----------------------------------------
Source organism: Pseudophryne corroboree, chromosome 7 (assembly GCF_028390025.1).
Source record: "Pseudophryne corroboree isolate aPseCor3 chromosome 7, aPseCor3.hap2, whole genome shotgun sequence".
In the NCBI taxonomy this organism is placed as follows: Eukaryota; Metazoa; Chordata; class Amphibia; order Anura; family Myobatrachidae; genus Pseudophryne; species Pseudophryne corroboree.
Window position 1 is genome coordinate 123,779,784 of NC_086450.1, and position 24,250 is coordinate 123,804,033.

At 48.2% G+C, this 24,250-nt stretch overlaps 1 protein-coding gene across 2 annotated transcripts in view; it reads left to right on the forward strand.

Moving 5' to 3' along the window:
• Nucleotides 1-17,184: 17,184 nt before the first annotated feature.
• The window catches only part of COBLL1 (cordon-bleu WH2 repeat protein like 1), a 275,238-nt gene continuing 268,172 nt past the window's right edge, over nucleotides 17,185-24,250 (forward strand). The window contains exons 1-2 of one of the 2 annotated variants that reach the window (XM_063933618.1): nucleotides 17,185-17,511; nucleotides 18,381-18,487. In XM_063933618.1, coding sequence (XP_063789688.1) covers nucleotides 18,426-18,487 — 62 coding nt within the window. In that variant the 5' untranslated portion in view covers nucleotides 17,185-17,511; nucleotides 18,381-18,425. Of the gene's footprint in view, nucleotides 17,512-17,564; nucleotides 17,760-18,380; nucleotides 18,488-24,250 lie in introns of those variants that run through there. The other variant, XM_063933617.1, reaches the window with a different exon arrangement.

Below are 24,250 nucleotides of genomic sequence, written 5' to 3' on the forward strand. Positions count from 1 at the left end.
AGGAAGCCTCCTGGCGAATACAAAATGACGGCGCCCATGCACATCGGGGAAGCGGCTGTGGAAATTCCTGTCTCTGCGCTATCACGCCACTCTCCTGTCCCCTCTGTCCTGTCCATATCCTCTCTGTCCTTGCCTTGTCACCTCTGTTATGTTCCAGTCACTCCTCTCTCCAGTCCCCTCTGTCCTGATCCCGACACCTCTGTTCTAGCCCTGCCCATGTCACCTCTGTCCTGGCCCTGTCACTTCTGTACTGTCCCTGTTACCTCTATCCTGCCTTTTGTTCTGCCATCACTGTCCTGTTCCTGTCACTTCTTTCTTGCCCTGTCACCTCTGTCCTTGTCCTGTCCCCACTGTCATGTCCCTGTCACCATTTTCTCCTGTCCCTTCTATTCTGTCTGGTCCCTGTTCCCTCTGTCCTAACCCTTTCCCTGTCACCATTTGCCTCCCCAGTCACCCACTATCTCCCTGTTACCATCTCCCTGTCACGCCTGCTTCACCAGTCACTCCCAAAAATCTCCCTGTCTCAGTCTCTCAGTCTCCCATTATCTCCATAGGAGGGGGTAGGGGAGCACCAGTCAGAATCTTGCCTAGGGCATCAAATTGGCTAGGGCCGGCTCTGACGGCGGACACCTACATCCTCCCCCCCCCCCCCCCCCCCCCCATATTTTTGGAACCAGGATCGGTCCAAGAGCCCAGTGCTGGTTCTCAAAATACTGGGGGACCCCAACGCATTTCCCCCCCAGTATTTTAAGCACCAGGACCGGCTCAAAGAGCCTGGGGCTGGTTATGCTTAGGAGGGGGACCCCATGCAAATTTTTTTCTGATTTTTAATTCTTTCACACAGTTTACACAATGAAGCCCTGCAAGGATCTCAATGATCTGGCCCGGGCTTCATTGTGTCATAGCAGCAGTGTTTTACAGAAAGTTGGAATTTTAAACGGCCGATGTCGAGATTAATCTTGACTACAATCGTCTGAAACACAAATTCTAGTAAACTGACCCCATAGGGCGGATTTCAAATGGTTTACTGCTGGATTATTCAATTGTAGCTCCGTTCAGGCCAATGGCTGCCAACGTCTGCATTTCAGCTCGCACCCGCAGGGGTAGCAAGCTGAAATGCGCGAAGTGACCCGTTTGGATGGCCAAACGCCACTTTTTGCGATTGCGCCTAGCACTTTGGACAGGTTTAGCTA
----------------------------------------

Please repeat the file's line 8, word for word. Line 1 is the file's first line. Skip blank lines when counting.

• The window catches only part of COBLL1 (cordon-bleu WH2 repeat protein like 1), a 275,238-nt gene continuing 268,172 nt past the window's right edge, over nucleotides 17,185-24,250 (forward strand). The window contains exons 1-2 of one of the 2 annotated variants that reach the window (XM_063933618.1): nucleotides 17,185-17,511; nucleotides 18,381-18,487. In XM_063933618.1, coding sequence (XP_063789688.1) covers nucleotides 18,426-18,487 — 62 coding nt within the window. In that variant the 5' untranslated portion in view covers nucleotides 17,185-17,511; nucleotides 18,381-18,425. Of the gene's footprint in view, nucleotides 17,512-17,564; nucleotides 17,760-18,380; nucleotides 18,488-24,250 lie in introns of those variants that run through there. The other variant, XM_063933617.1, reaches the window with a different exon arrangement.